of  sweetness,  strong  against  the  pains  of  her  assailed  spirit ;  and  that  the 
Eternal  Word  would  be  her  guardian,  together  with  the  great  Mother  of 
God,  Saint  Augustine,  Saint  Angelo  the  Carmelite,  and  Saint  Catherine 
of  Siena,  her  tutelary  Saints ;  and  that  she  would  be  strengthened  with 
spiritual  comforts  drawn  from  the  humanity  of  the  Word,  by  whose  per 
fection,  being  made  constant,  she  would  gain  a  splendid  victory  in  all 
those  most  bitter  combats,  and  triumph  most  gloriously  and  completely 

ST.    MARY    MAGDALEN    DE-PAZZI.  6 1 

over  hell.  In  the  evening  of  that  same  day,  having  reentered  the 
ecstasy,  she  again  saw  appearing  before  her  a  group  of  devils,  who,  with 
tremendous  shouts  and  terrible  antics,  as  though  they  were  wild  animals, 
threatened  to  kill  and  devour  her.  In  the  meanwhile,  they  suggested 
to  her  mind  the  most  impious  and  wicked  temptations,  so  that  she 
became  extremely  sad  and  afflicted  thereby.  She  uttered  touching  words, 
called  upon  heaven  and  earth  and  the  inhabitants  thereof  to  come  to  her 
rescue.  Turning  to  God,  she  asked :  "Where  is  the  sun  of  Thy  justice? 
To  me  it  seems  obscured.  *  *  *  Hast  Thou,  perchance,  withdrawn  Thy 
goodness  from  me  ?  I  feel  abandoned — like  a  body  without  limbs,  which, 
on  account  of  all  it  suffers,  cannot  of  itself  procure  any  relief."  The  Lord 
gave  her  to  understand  that  she  was  to  endure  these  sufferings  for  the 
sake  of  her  neighbors,  as  she  could  not,  then,  be  of  any  advantage  to  them 
otherwise.  Hence,  she  replied:  "The  accursed  heretics,  for  I  cannot 
call  them  by  any  other  name,  will  cause  me  most  cruel  pain,  because 
though  they  have  once  received  Thy  Spirit,  O  my  God,  yet  they  do  not 
walk  in  it.  Many  brides  also,  weary  of  Thy  restraint,  wrill  provoke  these 
most  ferocious  devils  to  assail  me  and  increase  my  torment.  If,  O  Word, 
these  souls  should  return  to  Thee,  I  would  be  happy ;  and  I  would  be 
satisfied  if  the  devils  should  come  and  torment  me  a  thousand  times.  I 
see  myself  surrounded  on  every  side  by  horrible  monsters,  and,  hear 
ing  their  roars,  I  cannot  keep  myself  from  raising  my  voice  also. 
Should  I  be  forbidden  to  do  it  aloud,  nobody  will  be  able  to  prevent  me 
from  crying  internally  to  my  God,  so  that  I  shall  be  heard.  These 
diabolical  spirits  would  like,  O  my  Jesus,  to  throw  faith  to  the  ground,  do 
away  with  humility,  scorn  purity,  and  place  in  my  heart,  instead  of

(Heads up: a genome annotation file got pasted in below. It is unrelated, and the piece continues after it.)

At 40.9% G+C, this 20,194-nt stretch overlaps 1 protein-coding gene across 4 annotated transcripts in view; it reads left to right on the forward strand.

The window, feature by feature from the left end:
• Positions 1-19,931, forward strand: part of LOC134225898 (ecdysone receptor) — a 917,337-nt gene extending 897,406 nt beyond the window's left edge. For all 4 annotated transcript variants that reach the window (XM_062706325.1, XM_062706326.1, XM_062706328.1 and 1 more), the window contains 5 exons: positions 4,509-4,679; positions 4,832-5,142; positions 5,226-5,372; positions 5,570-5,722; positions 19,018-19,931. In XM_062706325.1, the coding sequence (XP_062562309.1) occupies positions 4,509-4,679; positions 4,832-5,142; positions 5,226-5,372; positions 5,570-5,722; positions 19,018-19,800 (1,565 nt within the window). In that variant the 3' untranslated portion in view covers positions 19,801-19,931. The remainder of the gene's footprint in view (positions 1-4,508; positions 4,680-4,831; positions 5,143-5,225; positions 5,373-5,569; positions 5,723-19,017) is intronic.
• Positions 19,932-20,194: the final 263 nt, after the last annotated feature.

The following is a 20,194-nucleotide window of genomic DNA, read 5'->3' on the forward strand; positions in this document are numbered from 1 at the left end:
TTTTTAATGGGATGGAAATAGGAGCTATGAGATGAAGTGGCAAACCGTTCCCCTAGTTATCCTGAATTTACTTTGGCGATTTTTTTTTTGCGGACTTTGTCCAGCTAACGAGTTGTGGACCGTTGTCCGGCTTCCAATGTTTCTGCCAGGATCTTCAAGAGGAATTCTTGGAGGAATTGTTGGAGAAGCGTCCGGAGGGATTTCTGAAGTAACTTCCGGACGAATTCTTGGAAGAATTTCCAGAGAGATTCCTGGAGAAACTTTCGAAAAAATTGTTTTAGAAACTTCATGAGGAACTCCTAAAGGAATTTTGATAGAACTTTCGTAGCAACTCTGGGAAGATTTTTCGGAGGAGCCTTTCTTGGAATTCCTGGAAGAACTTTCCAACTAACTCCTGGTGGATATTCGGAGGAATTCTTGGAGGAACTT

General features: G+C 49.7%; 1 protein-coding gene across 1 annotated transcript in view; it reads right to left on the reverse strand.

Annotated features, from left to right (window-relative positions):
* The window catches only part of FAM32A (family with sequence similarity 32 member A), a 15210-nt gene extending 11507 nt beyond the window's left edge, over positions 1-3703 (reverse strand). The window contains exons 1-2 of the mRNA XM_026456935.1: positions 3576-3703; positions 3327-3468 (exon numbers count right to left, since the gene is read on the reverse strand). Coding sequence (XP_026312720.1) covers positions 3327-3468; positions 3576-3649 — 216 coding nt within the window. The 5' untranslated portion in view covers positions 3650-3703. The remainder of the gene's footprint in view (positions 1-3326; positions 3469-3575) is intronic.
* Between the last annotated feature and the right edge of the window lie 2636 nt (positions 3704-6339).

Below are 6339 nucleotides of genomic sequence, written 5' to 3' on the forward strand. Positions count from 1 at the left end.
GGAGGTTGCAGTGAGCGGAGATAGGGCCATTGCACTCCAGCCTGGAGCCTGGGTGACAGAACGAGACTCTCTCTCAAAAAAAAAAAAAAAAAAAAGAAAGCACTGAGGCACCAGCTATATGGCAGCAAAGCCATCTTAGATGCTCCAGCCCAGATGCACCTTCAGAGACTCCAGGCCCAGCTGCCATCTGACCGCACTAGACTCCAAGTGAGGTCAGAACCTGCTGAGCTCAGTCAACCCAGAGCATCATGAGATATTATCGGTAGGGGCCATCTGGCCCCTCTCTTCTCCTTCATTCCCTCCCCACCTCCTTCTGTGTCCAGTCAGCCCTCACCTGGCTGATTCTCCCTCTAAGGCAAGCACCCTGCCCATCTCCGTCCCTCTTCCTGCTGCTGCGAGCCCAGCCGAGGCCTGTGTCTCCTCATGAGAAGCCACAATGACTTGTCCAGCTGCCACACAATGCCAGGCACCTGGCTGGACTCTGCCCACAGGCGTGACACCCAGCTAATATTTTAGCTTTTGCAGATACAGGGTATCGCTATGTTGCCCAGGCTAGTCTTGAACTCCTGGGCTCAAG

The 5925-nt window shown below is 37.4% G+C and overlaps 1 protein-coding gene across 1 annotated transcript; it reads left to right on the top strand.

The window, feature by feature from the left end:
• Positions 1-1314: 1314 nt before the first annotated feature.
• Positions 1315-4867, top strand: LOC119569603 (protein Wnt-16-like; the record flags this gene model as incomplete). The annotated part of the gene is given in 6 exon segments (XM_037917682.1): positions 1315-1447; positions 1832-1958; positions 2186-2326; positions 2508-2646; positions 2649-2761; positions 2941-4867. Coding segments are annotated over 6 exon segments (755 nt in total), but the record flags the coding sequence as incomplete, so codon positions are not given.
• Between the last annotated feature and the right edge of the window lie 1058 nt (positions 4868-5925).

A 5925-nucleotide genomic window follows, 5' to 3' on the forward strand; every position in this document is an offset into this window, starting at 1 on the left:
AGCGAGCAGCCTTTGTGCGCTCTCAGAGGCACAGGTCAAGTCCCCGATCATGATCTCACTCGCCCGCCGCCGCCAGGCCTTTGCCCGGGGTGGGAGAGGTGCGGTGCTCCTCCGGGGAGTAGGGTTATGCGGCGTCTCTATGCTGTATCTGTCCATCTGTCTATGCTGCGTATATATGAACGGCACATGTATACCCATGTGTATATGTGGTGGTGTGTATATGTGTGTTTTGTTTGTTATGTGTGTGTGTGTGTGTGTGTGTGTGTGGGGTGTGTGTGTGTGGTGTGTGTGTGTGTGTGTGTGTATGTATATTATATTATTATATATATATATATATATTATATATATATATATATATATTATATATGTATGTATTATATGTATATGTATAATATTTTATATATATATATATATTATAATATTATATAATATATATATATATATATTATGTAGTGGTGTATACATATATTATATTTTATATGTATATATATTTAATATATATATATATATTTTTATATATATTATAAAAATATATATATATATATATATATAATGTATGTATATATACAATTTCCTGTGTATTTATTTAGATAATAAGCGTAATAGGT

resignation  to  Thee,  a  wicked  will.  I  do  not  wonder,  that,  being  unable 
to  succeed  in  it,  they  return  to  attack  me  with  such  fierceness,  and  try 
to  make  so  great  a  noise  that  I  may  not  notice  the  inspiration  which  pro 
ceeds  from  Thee,  O  my  God.  My  feelings  are  like  those  of  one  con 
demned  to  death,  who  endures  as  much  pain  at  the  sight  of  the  axe  that 
is  to  cut  his  head  off,  as  at  the  very  moment  he  receives  the  fatal  stroke. 
I  know  very  well,  O  my  Lord,  that  if  Thou  shouldst  lessen  the  power  of 
Thy  hand,  they  would  take  my  life.  They  would  truly  take  out  my 
very  entrails,  therefore  they  rush  furiously  against  me  ;  but  my  Spouse 
has  put  within  me  His  spirit  and  heart,  and,  having  thus  placed  me 
in  this  hard  trial,  wishes  me  to  suffer  for  His  creatures,  that  they  may 
be  converted  to  Him.  I  recollect,  O  Word,  some  few  shades  Thou 
gavest  me,  under  the  cover  of  which  I  must  remain  for  some  time  that 
I  may  not  hear  such  dreadful  roars  and  terrible  yells,  and  that  I 
may  not  behold  the  horrible  sight  of  the  devils.  But,  O  Eternal  Word, 
I  can  find  no  escape  from  this  lake,  no  matter  whither  I  fly.  What 
shall  I  do,  then  ?  :  *  *  Better  it  will  be  if  I  arm  myself  with  courage 
and  glory  in  suffering.  Redime  me  a  calumniantibus  me!  Gene- 
ratio  mea  ablata  est  et  convuluta  est  a  me.  Oportet  contristari  in  variis 
tentationibus.  Timor  et  tremor  venerunt  super  me,  et  contexerunt  me 
tenebrce.  sEstimatus  sum  tanquam  mortuus  a  corde — 'Redeem  me 
from  those  who  calumniate  me  (Ps.  cxviii,  134).  My  generation  is  at 
an  end  and  it  is  rolled  away  from  me  (Isai.  xxxviii,  12).  Now  you  must 
be  made  sorrowful  in  divers  temptations  (I  Pet.  i,  6).  Fear  and 

62  THE   LIFE   AND   WORKS   OF